Parsi food is more than ‘dhansak’
Parsi cuisine, which goes well beyond the handful of popular staples, has found new champions among speciality restaurants and the community’s food entrepreneurs
For a culinary tapestry as rich and diverse, Parsi cuisine has for a long time remained circumscribed by stereotypes, identified largely by the dhansak-sali boti routine popularized by Mumbai’s iconic Irani cafés and Parsi eateries. Of course, more recently, speciality Parsi restaurants have been opening doors outside Mumbai, Irani café classics have begun making routine appearances on menus at modern Indian eateries, and there’s increasing interest in the cuisine in general.
Parsi food has evolved over a thousand years, since the first boatful of Irani refugees landed in coastal Gujarat, through a dynamic route of assimilation and adaptation, buffered by an almost obsessive love for food. Outside the Parsi community, however, few have known the tongue-tingling deliciousness of pickled roe, the early morning comfort of sweetened milk froth flavoured with nutmeg and a hint of cardamom, the delicate wobble of topli na paneer, or the ecstasy-inducing virtues of eggs cooked, unhurried, on a bed of clotted cream.
“We also cook fresh prawns on clotted cream,” says Kurush F. Dalal, who balances archaeological expeditions and an immensely popular catering business, Katy’s Kitchen, that he runs along with wife Rhea in Mumbai. Incidentally, Dalal is the son of the legendary Katy Dalal, the author of the iconic cookbook Jamva Chaloji, and he is a mine of information on Parsi cuisine and culture himself.
“This dish is called malai ma kolmi, but we call it heart attack on a plate,” he adds. The Dalals, old players in the bhonu (a special Parsi feast) game, turn out quite a few culinary gems at Katy’s Kitchen. Take, for instance, the chicken maiwahllan, an heirloom Parsi recipe for chicken baked in egg whites and cream with lots of dried fruits and whole yolks. Or the gos no batervo, a rustic, village-style preparation where the marinated meat is slow-cooked in palm toddy until it simmers down to a deliciously sticky, sweet and sour gravy. “The dish, best cooked on a wood fire, was invented by one Mr Valsara, who had cooked it for Lady Navajbai Tata, wife of Sir Ratanji Tata,” says Dalal. “Even years later, Lady Tata would insist that it was the best dish she had ever sampled,” says Dalal.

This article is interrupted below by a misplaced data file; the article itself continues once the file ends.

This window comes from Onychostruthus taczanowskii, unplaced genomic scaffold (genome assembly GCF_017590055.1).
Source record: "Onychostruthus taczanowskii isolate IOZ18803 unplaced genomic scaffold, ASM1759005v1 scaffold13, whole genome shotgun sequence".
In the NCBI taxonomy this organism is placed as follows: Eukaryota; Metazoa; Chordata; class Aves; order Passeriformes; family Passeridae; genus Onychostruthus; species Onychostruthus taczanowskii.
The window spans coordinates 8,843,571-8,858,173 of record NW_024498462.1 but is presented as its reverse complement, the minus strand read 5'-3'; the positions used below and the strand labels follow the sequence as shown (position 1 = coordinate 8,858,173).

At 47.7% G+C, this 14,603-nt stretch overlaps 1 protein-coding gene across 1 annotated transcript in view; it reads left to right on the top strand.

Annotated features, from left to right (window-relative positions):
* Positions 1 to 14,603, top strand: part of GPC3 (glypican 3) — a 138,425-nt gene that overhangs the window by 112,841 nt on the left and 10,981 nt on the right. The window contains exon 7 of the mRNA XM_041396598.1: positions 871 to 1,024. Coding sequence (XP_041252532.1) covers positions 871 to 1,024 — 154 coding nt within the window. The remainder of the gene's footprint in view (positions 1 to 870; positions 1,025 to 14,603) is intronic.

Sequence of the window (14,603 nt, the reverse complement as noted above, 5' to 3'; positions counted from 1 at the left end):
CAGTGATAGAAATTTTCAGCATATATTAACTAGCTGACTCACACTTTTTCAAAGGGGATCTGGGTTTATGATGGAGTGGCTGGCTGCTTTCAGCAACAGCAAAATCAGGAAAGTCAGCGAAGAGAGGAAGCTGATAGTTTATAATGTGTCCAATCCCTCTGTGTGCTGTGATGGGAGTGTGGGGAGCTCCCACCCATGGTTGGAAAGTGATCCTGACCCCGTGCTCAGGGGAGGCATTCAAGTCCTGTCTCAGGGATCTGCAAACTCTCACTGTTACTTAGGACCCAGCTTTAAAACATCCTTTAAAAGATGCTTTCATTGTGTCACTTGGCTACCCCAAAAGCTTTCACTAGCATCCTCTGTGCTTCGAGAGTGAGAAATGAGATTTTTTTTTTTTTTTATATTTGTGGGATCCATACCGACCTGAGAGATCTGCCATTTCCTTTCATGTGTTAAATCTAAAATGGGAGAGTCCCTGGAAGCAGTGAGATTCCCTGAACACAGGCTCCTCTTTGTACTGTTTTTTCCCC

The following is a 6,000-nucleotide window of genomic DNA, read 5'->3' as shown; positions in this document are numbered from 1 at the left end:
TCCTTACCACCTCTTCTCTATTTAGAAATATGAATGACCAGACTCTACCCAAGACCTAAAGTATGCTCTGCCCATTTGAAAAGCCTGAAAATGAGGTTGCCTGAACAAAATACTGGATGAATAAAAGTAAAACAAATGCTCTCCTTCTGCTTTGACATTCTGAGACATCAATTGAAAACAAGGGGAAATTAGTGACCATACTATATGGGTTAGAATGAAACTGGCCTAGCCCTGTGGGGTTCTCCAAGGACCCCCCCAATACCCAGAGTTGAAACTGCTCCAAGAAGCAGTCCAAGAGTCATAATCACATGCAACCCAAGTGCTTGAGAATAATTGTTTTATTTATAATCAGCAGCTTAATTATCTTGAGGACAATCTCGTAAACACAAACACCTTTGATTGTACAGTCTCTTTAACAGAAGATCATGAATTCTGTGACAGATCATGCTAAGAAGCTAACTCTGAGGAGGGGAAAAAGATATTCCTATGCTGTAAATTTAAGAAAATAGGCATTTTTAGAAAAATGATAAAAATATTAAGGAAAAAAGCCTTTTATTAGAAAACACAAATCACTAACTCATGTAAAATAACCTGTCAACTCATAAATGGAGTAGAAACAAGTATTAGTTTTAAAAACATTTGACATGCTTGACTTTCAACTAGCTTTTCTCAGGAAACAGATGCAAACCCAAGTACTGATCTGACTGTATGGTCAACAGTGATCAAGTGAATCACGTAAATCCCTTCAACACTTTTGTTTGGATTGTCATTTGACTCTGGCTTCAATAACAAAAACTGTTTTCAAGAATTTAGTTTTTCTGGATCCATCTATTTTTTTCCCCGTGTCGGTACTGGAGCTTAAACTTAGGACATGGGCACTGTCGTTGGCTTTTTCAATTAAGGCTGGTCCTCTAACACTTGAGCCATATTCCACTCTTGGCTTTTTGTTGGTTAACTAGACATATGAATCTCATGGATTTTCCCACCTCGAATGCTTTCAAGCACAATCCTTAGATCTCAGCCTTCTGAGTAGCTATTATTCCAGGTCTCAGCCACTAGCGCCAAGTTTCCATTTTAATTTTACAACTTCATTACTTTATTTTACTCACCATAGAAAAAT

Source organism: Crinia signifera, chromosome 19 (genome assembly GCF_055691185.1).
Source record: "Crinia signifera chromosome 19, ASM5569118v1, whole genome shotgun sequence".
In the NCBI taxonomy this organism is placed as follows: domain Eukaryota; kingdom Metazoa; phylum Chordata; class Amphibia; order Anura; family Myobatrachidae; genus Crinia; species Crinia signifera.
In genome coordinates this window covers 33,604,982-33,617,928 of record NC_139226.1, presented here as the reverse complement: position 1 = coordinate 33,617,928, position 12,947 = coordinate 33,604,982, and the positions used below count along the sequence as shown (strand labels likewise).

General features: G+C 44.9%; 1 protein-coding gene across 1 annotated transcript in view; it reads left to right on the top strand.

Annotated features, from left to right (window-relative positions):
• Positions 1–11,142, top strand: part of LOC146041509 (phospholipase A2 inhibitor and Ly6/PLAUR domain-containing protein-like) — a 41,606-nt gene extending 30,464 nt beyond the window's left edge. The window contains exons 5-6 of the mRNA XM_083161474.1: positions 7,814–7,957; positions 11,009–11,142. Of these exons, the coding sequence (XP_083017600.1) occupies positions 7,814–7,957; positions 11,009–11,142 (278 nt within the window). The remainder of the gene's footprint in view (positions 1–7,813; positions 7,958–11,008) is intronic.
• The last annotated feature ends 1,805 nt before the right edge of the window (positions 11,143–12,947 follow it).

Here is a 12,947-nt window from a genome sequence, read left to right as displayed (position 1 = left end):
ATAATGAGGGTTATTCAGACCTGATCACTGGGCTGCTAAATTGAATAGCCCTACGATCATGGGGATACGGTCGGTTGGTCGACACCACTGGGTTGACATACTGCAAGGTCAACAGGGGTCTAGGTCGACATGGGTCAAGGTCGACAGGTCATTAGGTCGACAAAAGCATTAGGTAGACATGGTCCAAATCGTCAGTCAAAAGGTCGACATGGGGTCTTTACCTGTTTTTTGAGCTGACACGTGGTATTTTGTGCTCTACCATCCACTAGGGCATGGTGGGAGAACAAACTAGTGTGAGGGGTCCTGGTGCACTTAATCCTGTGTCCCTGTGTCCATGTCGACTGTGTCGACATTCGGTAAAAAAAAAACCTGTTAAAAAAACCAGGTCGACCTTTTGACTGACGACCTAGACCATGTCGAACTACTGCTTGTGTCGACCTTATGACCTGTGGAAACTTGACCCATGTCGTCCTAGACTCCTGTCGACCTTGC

The archetypal bawa’s soft spot for toddy is perhaps rooted in the community’s agrarian roots and at one point (before prohibition in Gujarat), there were quite a few who minted money selling toddy—but that’s another story. Toddy lends itself well to their cuisine. From tari no bhakhra (a kind of doughnut) to boomla (Bombay duck cooked in toddy with vinegar, jaggery and spices), there are some stunning toddy-infused dishes that are still turned out in the Parsi towns and villages of Gujarat.
In fact, the Parsi repertoire of rustic dishes is outright incredible and steeped in curiosities. Take, for instance, the meaty metamorphosis of the humble Gujarati undhiyu, a seasonal mixed vegetable dish, to umbhadiyu. The vegetables used in umbhadiyu are cooked with meat in an earthen pot, placed upended (the mouth sealed carefully with local bush) in a pit dug in the ground, which is then covered with a huge pile of mango leaves to make the fire, under which the preparation is slow-cooked over a few hours.
Besides, there’s the delicious sweetened milk froth, doodh na puff, typically prepared by leaving reduced milk out in the open overnight, and the tarela boi (mullet) that no pilgrimage to holy Udvada is complete without.
As younger generations of Parsis moved from the villages of Gujarat to cities like Mumbai, and beyond, they carried with them their love for food, picking up different culinary influences on the way and seamlessly incorporating these into their cuisine. For instance, Tanaz Godiwalla, often dubbed the queen of lagan nu bhonu (the Parsi wedding feast), turns out a Parsi-style fish vindaloo—the khermoteli—distinctly different from the more popular Goan vindaloo. Or there’s kid nu gos, goat meat cooked in creamy cashew and coconut gravy, that used to be the highlight of weddings catered by Godiwalla.
Both coconut and kokum (a souring agent) are Goan contributions to Parsi food, just like the sauces and custards came from the colonial masters. The feted patra ni machhi (fish laced with a green coconut chutney, wrapped in banana leaves and steamed), another Godiwalla speciality, owes its origins to the Goans too. “There was a time when many Parsi households had Goan ayahs (nannies) and cooks, and through them some elements seeped into the Parsi cuisine,” says Kainaz Contractor, who, along with chef Rahul Dua (of Café Lota fame), opened the quaint 18-seater Rustom’s Parsi Bhonu in Delhi a couple of years ago.